Please use this identifier to cite or link to this item: http://hdl.handle.net/2440/51173
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Type: Journal article
Title: Land-to-sea connectivity: Linking human-derived terrestrial subsidies to subtidal habitat change on open rocky coasts
Author: Gorman, D.
Russell, B.
Connell, S.
Citation: Ecological Applications, 2009; 19(5):1114-1126
Publisher: Ecological Soc Amer
Issue Date: 2009
ISSN: 1051-0761
1939-5582
Statement of
Responsibility: 
Daniel Gorman, Bayden D. Russell and Sean D. Connell
Abstract: Spatial subsidies are considered strong where differences in resource availability between donor and recipient systems are greatest. We tested whether human activities on land can increase subsidies of terrigenous nitrogen to open rocky coasts and whether these differences can predict apparent deforestation of kelp forests. We first identified landscape-scale variation in the human-mediated transfer of dissolved inorganic nitrogen (DIN) from natural, agricultural, and urban catchments to temperate coasts after episodes of rainfall. Compared to natural catchments, subsidies of DIN were on average 8–407 times greater in urban catchments, and 1–63 times greater in agricultural catchments. Urban derived nitrogen was attributed to the release of sewage effluent, as delineated by δ15N isotopic values of transplanted algae. Having made this link, we then assessed whether this catchment-scale variation may account for variation in structure of subtidal habitats, particularly as related to theory of nutrient-driven shifts of habitat from perennial (i.e., canopy-forming algae) to opportunistic species (i.e., turf-forming algae). We not only detected patterns consistent with this theory, but also established that the size and total proportion of patches of turf-forming algae were greater where the ratio of donor : recipient nitrogen loads was greater (i.e., size of subsidy). An important realization was that deforestation may be more strongly related to variation in the size of subsidy rather than size of human populations, particularly among urban catchments. These data directly link the type of human activity within catchments to the modification of land-to-sea subsidies and indirectly support theory that predicts terrestrial inputs to have greater ecological effects where the disparity in resource availability between donor and recipient is exacerbated. Our evidence has been used by coastal managers to reconsider their management of coastal systems and has subsequently contributed to new water-recycling policy and initiatives.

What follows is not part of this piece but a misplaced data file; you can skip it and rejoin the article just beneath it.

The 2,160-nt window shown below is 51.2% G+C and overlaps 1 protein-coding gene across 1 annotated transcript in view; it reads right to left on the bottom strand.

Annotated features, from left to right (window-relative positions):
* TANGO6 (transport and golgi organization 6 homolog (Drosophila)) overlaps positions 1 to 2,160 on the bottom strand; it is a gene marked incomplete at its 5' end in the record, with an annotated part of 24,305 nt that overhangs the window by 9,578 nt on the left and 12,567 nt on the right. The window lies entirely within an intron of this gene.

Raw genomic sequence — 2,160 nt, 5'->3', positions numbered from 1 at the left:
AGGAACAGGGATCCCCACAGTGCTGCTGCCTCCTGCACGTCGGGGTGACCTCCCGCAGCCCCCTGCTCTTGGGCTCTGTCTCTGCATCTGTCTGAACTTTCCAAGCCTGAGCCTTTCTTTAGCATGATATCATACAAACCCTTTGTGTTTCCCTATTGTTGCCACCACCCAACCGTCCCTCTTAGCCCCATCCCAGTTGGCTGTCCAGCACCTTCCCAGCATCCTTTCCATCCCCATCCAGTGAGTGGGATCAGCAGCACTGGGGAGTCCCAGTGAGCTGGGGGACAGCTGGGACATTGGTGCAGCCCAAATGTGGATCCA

Keywords: canopy-forming algae; coastal development; habitat loss; kelp; nutrients; regime shift; South Australia; spatial subsidy; terrestrial runoff; turf-forming algae; Ulva australis
Description: Copyright 2009 Ecological Society of America. All rights reserved.
RMID: 0020091691
DOI: 10.1890/08-0831.1
Appears in Collections:Earth and Environmental Sciences publications
Environment Institute Leaders publications
Environment Institute publications

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